Trugois a sport invented in the railway repair workshops of Newport in the Western suburbs of Melbourne by railway workers in the 1920s.

There are only 2 "games" that can be claimed to have been invented in Melbourne.

Trugo like Australian Rules Football is one of Victoria's few indigenous sports. While Aussie rules has become a national sport, Trugo is only played in Victoria. It is still played in the suburbs every week and apart from it's players, most people have never heard of it.

Trugo is a sport invented in the railway repair workshops of Newport in the Western suburbs of Melbourne by railway workers in the 1920s.

Played outdoors on a green similar to that used for Lawn bowls (90 feet / 27.4 meters in length for men, 70 feet / 21.3 meters for women), the objective of the game is to score goals or points by striking a rubber ring (wheel) with a mallet though a pair of goal posts.

The player stands on a rubber mat and is facing away from the goals, feet either side of the wheel. The short handled mallet is swung between the player's legs to strike the wheel ('tunnelling style'). The player's opponent ensures that the wheel is safely contained by collecting it in a canvas bag attached to a long pole once the wheel has passed the goal line.

The players swap roles after four wheels have been struck by the first player. Each player has 24 shots, 12 from each end. The player or team with the most goals at the end of the playing period is declared the winner.

The sport is played by both men and women; the women's version of the game traditionally has the player strike the ring while standing to one side ('side sweeping style'), and is known as GoTru.

The principal Trugo clubs are Brunswick, Footscray, Port Melbourne and Sandridge.

"Tunneling the wheel"OR "Shooting the ring"?

You must be playing the uniquely Australian (and Victorian) sport of TRUGO, a hybrid of LAWN BOWLS, CROQUET & WOODCHOPPING.

Trugo is played throughout Melbourne from August through to April. Men play on Thursdays, women on Saturdays.

The Age Digital Edition: Give it a trugo: bizarre sport a hit again

It's described by some as "backwards industrial croquet" .

If that sounds odd, the reality of the little-known sport of trugo is more so. The players face backwards, using a wooden mallet to hit a rubber "ring" between their legs. The ring hurtles across a grass court towards a goal. Players need to get out of the way if they value their ankles.

Each player has 24 shots. Every hit that goes through the goal gets one point. The team with the highest score wins. Invented by Newport railway workers in 1925, trugo is enjoying a bit of a renaissance in Melbourne, with two clubs being revived and a wave of younger players invigorating the sport.

In the early days, railway workers took trugo from the railyards to Melbourne's parks when they retired. They were soon joined by other friends and at least 15 clubs sprang up in the inner suburbs.

By 2009 the sport seemed doomed, with an ageing membership and just six clubs remaining. Footscray, the city's second-oldest club, couldn't field a team of eight and decided to fold.

But the potential of its 30-metre grass court in Seddon wasn't lost on the area's younger residents.

Stuart and Liana Lucca-Pope , owners of Footscray's Littlefoot Bar, often passed the Buckley Street club, and posted on social media for anyone interested in helping revive it.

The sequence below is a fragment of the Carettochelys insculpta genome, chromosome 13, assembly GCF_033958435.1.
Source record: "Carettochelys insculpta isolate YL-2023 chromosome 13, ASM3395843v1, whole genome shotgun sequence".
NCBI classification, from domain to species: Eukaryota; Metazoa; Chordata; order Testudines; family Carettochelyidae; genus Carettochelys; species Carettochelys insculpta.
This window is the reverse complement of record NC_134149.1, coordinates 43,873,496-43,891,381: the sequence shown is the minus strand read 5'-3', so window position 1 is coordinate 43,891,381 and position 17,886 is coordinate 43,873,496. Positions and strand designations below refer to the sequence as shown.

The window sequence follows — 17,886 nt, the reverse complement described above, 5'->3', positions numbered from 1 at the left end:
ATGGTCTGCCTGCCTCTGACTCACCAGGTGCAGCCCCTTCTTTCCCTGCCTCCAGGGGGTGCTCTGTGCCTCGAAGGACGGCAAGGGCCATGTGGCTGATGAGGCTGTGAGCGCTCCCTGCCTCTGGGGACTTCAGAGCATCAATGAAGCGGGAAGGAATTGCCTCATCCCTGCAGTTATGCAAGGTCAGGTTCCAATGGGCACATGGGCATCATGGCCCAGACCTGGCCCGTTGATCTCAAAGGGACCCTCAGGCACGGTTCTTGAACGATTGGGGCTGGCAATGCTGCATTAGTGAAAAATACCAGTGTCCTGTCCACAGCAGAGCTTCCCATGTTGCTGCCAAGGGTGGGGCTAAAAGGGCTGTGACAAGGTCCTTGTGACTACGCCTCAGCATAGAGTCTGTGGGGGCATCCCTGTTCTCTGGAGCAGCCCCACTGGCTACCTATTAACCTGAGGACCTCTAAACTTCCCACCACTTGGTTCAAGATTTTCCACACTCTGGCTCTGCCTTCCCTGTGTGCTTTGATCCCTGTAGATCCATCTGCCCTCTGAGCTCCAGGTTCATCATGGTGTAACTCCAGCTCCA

Justin Mansfield , 49, was keen to connect with the community and its heritage. He's one of eight people who responded to the post.

The group was given equipment from other clubs and had the rings made from a trugo mould in a Tullamarine factory.

Footscray now has 28 members and two teams. They have nicknamed one team the Doughnuts, slang for the doughnut-sized rings trugo players hit - and a homage to the Olympic Doughnuts van that stood next to Footscray railway station.

The club's second team, the Gumnuts, is named after a tree shading their court. Members now hope the local council will renovate the boarded-up clubhouse.

Mr Mansfield said the key to trugo was focus rather than strength.

"If you just stand up and bash away, you're probably not going to get the best result," he said.

"It's a bit meditative: the whole routine you go through when you have a shot is very deliberate: ‘Put my feet down, centre my shot, breathe, pause, take my shot' ."

Hipsters have seized on trugo as an even cooler game for parties and work functions than lawn bowls.

Melbourne's trugo league now has seven clubs fielding nine teams. The Ascot Vale club has also been resurrected, and there's interest for revived clubs in Preston and Reservoir.

Footscray's was the first purposebuilt trugo court when it opened in 1940. On Sunday, the club will celebrate the rink's 80th birthday with a Gumnuts versus Doughnuts match, followed by a "come and try" session. Mr Mansfield says members, many aged in their 30s and 40s, are "gently nudging the world of trugo into the 21st century" .

Kate Randall, 41, from Seddon, joined the club two years ago. She doesn't consider herself a sporty person but finds trugo "not very stressful or difficult and not terribly structured. It's just really laid-back ."

She loves a sport with no running or catching. "It's like the opposite of netball. You can play it with a cold drink," she said.

Source: The Age Digital Edition: Give it a trugo: bizarre sport a hit again
This article is from the February 13, 2020 issue of The Age Digital Edition. To subscribe, visit
Carolyn Webb

❊ Web Links ❊


Connecticut eXtreme Croquet Society

Trugo From Wikipedia

Invented in Melbourne

❊ Also See... ❊

Carolyn Webb

Trugo | Victorian Trugo Association

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